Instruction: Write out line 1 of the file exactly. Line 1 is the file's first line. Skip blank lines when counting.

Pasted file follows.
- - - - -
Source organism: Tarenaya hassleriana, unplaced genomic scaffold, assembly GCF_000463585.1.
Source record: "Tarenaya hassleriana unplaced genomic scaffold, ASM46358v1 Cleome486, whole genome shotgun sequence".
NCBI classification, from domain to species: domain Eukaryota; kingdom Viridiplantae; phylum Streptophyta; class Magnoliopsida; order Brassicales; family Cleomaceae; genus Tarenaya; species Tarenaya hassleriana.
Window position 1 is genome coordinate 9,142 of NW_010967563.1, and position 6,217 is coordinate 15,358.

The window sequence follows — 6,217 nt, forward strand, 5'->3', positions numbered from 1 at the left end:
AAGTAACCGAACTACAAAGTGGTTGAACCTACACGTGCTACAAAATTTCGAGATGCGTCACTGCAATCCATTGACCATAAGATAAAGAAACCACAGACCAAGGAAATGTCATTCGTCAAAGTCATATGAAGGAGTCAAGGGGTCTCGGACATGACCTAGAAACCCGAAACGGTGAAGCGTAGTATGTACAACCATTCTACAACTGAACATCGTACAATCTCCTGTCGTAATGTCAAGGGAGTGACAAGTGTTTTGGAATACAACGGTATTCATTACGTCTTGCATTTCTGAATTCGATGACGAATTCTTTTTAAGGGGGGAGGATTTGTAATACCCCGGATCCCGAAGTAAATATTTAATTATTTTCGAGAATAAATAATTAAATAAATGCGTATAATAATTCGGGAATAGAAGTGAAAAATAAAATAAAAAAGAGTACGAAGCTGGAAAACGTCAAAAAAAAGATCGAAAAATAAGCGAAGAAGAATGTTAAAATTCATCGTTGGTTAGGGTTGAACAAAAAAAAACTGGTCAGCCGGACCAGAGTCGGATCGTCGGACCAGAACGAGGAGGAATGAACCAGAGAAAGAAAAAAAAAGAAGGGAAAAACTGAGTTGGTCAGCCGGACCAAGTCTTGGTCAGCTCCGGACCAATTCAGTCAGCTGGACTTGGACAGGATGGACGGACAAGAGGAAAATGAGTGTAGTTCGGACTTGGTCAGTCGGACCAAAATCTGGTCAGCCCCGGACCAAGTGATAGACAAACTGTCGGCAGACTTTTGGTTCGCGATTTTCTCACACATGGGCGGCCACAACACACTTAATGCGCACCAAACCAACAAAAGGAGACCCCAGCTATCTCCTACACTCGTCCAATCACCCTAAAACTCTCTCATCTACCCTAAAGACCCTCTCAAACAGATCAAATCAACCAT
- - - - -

Source organism: Tarenaya hassleriana, unplaced genomic scaffold, assembly GCF_000463585.1.